Indian tax authorities have conducted raids on property owned by the South African Gupta business family, who are currently mired in controversy. The raids were carried out on property the family owns in India.
The Gupta brothers and the former South African President Zuma have been linked to corruption, with the resulting scandal ending with Zuma’s forced resignation.
Former South African President Jacob Zuma’s government has been accused of improper dealings with the South African based Gupta family. Brothers Ajay, Atul and Rajesh (also known as Tony) Gupta, all in their 40s, relocated to South Africa from India's northern state of Uttar Pradesh in 1993.
They run a company called the Sahara Group (no relation to the Indian company of the same name). They have interests in computers, mining, air travel, energy, technology and media. In 2016, leaked emails and documents (over 100,000) appeared to highlight improper dealings between the Gupta family and the government. The family has been able to land a number of lucrative government deals for decades. Additionally, Zuma and his family have strong ties to the Guptas. Zuma’s daughter Duduzile was a Director at Sahara Computers. His son, who was also a Director of one of the Gupta-owned companies, stepped down due to public pressure.
There has been significant backlash against both Zuma and the Gupta family. Thousands have taken to the streets to protest the alleged influence wielded by the Guptas. Zuma and the Gupta family have denied any wrongdoing.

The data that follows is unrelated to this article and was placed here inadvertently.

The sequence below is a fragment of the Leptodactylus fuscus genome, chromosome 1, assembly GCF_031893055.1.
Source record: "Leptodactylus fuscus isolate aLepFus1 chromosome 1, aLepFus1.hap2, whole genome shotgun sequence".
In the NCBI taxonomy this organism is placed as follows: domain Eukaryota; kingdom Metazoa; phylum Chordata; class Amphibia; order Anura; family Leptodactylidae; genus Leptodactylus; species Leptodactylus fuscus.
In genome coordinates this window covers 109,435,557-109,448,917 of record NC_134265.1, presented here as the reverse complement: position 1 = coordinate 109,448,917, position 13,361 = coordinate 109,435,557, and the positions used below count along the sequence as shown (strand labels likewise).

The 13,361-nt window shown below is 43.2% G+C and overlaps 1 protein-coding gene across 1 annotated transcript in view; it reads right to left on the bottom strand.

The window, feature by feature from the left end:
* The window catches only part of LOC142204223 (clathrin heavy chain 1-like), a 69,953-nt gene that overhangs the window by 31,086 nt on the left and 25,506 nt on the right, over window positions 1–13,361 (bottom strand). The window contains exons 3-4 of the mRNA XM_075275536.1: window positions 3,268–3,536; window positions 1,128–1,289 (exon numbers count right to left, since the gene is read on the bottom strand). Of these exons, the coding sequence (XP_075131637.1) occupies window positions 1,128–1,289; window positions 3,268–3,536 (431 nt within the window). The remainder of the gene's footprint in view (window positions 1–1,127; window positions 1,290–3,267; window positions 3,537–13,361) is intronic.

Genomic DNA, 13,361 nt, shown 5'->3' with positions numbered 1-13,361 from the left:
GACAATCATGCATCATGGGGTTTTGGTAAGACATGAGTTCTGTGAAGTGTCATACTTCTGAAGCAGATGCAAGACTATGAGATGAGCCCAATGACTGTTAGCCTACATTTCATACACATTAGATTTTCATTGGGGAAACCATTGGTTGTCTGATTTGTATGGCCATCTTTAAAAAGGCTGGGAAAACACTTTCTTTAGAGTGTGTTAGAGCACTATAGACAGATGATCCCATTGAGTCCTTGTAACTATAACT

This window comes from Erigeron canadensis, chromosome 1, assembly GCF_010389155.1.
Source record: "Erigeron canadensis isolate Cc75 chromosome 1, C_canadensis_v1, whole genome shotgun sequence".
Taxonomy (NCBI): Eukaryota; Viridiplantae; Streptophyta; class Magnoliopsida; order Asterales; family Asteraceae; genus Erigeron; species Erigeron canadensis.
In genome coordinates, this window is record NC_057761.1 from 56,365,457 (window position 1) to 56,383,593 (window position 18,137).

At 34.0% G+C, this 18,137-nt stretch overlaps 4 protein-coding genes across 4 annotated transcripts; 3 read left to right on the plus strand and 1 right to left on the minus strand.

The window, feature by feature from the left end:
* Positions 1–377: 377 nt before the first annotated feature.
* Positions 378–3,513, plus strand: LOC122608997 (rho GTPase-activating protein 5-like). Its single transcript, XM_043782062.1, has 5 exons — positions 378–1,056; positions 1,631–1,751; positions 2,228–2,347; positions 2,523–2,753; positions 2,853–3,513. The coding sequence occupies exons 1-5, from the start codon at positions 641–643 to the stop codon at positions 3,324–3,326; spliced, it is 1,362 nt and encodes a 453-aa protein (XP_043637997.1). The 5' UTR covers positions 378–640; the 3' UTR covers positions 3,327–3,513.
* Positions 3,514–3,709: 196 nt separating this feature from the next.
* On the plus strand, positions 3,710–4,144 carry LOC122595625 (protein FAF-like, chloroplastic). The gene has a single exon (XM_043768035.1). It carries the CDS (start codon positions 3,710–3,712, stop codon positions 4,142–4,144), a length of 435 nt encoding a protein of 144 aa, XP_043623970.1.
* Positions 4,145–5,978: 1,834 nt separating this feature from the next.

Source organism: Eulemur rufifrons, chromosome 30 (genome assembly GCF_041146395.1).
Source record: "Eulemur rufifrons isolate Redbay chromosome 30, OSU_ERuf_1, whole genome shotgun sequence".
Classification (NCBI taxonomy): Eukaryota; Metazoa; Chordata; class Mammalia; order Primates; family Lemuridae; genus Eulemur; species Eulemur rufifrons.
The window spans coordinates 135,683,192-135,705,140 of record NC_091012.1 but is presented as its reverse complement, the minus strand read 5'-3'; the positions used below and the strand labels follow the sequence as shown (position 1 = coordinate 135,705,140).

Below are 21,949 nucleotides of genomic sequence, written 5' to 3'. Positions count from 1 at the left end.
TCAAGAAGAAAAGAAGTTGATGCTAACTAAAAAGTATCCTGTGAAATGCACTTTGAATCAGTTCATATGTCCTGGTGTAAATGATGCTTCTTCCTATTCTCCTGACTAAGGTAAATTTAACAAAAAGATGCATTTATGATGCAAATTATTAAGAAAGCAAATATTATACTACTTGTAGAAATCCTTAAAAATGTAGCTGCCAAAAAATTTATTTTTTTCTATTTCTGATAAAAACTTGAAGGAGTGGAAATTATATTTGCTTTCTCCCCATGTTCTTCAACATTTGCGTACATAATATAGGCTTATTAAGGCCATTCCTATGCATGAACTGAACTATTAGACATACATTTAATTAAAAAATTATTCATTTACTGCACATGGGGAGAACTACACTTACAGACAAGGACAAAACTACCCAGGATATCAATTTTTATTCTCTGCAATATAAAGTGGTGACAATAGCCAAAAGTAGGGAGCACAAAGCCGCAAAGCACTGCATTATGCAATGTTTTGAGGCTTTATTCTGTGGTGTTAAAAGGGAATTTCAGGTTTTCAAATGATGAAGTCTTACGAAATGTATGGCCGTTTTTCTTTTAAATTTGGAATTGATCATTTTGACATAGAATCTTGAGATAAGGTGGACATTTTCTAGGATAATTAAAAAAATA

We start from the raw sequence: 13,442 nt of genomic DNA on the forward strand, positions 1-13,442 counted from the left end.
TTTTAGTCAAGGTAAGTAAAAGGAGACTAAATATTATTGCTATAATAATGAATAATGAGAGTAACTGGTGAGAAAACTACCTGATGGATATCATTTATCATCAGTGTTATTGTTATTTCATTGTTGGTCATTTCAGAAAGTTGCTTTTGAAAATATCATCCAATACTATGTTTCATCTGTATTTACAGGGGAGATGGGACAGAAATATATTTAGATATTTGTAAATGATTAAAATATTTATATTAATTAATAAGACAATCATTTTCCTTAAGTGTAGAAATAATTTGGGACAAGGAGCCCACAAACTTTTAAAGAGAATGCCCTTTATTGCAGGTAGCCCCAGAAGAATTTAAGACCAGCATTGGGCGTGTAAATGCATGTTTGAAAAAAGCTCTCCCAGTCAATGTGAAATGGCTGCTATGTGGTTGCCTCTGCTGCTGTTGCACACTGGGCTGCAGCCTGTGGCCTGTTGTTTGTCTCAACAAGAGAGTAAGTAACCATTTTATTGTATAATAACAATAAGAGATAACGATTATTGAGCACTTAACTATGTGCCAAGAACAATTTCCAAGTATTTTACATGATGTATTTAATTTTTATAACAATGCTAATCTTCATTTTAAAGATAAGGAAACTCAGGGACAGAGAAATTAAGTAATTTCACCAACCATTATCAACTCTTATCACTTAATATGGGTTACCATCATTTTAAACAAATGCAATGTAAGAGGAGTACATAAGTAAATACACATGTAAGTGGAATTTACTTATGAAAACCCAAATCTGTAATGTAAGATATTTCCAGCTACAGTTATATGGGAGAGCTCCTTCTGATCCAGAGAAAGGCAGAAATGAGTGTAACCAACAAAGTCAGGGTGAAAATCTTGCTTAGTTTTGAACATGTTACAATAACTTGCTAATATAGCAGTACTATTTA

Two days after the former president stepped down, Ajay Gupta was declared a fugitive from justice by South African authorities after failing to turn himself over to the authorities. Reports note that they have fled the country.
In addition to the investigation, the Gupta brothers are under the scanner in India as well. Residences and offices which are part of the Gupta business family have been raided by Indian tax authorities. "The investigation is ongoing, and we will divulge all information after the probe is completed," Harish Kumar, a senior tax official in the Indian state of Uttar Pradesh, told Al Jazeera. Even though they are South African citizens, the Guptas still have property in India.
Hemindra Hazari, an Indian financial research analyst and banking expert spoke about the development noting, “This Indian action could be based on an official request sent by the South African government, to try to retrieve some of the money that the Guptas have allegedly taken out of South Africa. The other reason is also that the Bank of Baroda, which is a majority government-owned bank has been acutely impacted because of the Gupta connection.”
The Gupta brothers have taken out loans worth crores from Indian banks. Bank of Baroda has stated that the bank would not suffer losses due to the scandal. “We are aware that eight companies of the group have gone under business rescue and business rescue practitioners have been appointed,” said Eric Tucker, general manager, head of international banking at Bank of Baroda. “The exposure to the Gupta entities is a confidential matter. However, in the context of BoB’s size, the exposure is not very material and does not impose any significant risk on us. We are adequately covered in the accounts under business rescue and have a detailed plan for recovery in the accounts. As of now we remain confident of our ability to recover our dues.”
Our assessment is that these raids come during a period when Indian banks are suffering losses due to bad loans. It remains to be seen if the banks linked to the Guptas will have to deal with negative consequences. Additionally, the controversy around the Gupta brothers can also affect ties between India and South Africa. There are concerns that this would damage India’s image in the African continent.